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Demanding and Enforcing High Expectations in Freshman Courses
This article describes the results of an experiment in which high school graduates were enrolled in two summer science courses with extremely high goals. Rationale for this study was partly to evaluate the reasons for student attrition in physical sciences and partly to test the idea that setting high expectations results in better outcomes. In one instance, some of the students who attended a field geology course went on to major in geology (although none intended to at the outset) and to become successful faculty and practicing geologists. Students in the other course, a seminar on life on Mars, combined their term papers into a single class-manuscript for the Journal of Geoscience Education, which recieved mixed reviews. These experiments demonstrate that, regardless of perceived competence, entering freshmen can be motivated and activated to achieve elevated standards of learning through high expectations that include supportive climate and specifically spelled out steps for critical thinking.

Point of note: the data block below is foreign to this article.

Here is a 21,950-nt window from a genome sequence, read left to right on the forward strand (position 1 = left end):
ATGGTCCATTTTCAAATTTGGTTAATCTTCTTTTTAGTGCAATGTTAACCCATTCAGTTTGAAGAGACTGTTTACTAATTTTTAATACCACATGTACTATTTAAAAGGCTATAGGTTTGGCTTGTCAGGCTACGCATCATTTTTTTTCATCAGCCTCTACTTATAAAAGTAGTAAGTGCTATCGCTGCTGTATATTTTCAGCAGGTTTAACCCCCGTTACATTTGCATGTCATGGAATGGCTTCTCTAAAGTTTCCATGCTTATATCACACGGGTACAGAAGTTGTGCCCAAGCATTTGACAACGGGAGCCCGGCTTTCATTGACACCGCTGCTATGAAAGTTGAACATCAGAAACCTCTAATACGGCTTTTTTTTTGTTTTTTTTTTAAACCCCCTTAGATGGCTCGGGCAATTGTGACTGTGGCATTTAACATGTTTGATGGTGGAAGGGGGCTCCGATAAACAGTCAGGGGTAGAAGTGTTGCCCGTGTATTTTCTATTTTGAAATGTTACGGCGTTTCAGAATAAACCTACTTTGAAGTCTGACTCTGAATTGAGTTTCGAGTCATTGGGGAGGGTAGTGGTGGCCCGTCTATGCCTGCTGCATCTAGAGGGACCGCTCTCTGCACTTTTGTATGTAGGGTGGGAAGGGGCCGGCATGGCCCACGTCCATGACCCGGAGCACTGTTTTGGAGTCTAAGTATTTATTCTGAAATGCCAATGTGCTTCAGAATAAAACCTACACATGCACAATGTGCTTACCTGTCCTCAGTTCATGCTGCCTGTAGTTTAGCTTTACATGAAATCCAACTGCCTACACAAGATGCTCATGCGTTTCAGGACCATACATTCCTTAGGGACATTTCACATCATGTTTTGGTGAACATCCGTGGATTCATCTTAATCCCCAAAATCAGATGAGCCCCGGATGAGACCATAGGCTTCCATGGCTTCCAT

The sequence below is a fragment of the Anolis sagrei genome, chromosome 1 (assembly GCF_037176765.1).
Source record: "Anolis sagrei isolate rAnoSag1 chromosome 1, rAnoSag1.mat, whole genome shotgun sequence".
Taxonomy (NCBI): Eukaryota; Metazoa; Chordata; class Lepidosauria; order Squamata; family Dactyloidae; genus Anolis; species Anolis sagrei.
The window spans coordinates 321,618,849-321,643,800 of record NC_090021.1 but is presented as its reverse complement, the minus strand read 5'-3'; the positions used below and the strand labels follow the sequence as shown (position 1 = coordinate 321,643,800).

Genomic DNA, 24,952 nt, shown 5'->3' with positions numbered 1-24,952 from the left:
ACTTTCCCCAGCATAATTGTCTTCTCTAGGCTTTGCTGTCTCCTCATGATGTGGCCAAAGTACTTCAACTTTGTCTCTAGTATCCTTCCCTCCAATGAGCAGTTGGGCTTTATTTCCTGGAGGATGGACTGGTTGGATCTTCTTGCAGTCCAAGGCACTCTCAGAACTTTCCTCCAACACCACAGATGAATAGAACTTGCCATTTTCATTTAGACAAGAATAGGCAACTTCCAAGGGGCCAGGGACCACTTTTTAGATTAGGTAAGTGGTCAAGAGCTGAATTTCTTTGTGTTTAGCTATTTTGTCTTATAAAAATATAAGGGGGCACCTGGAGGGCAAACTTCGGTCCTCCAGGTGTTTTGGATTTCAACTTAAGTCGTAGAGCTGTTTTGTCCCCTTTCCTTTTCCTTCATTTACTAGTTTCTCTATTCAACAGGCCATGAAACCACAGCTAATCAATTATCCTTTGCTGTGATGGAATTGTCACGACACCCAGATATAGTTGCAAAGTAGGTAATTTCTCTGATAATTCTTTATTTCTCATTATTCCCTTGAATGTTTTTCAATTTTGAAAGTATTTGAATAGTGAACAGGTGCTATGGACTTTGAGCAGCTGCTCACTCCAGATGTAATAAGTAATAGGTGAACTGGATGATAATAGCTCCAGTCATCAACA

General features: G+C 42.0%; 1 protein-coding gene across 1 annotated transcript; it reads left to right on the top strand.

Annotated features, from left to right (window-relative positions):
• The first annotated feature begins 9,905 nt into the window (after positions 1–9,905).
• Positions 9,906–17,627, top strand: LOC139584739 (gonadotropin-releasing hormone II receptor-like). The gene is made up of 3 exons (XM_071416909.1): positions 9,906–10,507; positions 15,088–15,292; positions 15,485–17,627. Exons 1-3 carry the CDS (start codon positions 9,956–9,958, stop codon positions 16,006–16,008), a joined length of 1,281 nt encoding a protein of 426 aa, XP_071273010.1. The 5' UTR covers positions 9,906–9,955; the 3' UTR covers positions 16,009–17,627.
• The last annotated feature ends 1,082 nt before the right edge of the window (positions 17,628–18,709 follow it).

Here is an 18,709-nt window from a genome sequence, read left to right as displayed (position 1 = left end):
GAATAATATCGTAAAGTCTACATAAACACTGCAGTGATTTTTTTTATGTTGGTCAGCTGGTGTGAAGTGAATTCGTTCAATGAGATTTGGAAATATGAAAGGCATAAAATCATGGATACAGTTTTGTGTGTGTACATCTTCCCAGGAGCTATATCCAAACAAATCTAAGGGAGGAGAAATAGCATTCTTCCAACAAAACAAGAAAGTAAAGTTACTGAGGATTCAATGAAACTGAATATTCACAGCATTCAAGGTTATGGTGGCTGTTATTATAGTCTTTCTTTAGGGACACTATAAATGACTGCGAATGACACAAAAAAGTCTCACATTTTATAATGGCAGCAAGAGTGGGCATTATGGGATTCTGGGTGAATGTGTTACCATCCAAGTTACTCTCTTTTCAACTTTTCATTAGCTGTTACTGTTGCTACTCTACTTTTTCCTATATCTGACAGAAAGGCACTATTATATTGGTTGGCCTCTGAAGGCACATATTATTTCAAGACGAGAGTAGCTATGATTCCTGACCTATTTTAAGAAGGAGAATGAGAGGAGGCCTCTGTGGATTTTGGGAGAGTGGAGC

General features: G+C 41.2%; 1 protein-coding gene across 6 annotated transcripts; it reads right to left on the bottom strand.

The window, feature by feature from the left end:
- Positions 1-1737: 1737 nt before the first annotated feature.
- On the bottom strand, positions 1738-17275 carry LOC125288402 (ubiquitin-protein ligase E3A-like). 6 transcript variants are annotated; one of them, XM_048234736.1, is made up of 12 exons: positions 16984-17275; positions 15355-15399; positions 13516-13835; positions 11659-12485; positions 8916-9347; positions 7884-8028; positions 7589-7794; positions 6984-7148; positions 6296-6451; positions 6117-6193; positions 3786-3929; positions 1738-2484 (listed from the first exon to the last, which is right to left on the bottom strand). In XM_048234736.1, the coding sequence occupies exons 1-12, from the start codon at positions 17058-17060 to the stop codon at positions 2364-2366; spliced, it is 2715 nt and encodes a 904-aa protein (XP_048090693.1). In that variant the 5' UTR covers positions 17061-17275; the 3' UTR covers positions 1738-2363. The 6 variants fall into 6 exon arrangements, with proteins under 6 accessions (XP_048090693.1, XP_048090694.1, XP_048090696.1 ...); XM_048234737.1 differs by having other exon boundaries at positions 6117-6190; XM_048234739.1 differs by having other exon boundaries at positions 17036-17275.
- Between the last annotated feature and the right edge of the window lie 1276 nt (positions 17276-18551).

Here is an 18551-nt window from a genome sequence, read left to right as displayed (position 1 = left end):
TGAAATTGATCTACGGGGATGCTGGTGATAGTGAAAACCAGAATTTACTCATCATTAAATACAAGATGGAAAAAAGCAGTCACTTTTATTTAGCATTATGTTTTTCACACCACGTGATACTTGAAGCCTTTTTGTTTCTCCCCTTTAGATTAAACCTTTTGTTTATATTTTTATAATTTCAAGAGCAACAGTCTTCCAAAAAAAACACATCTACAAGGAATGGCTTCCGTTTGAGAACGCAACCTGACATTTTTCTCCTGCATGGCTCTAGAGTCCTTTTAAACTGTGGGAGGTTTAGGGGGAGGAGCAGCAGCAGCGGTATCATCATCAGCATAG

Intended for grade levels:
  • Graduate / Professional
Type of resource:
  • Text:
    • Journal article
Subject:
  • Educational theory and practice
Technical requirements:
Adobe Acrobat reader
Cost / Copyright:
No cost
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DLESE Catalog ID: EVAL-TLKT-000-000-000-143
Related resources:
This resource is referenced by
Resource contact / Creator / Publisher:
Publisher: National Association of Geoscience Teachers (NAGT)
Journal of Geoscience Education (JGE)
http://www.nagt.org/nagt/jge/index.html

Author: Abhijit Basu
Department of Geological Sciences
Indiana University

Author: Joan Middendorf
Campus Instructional Consulting
Indiana University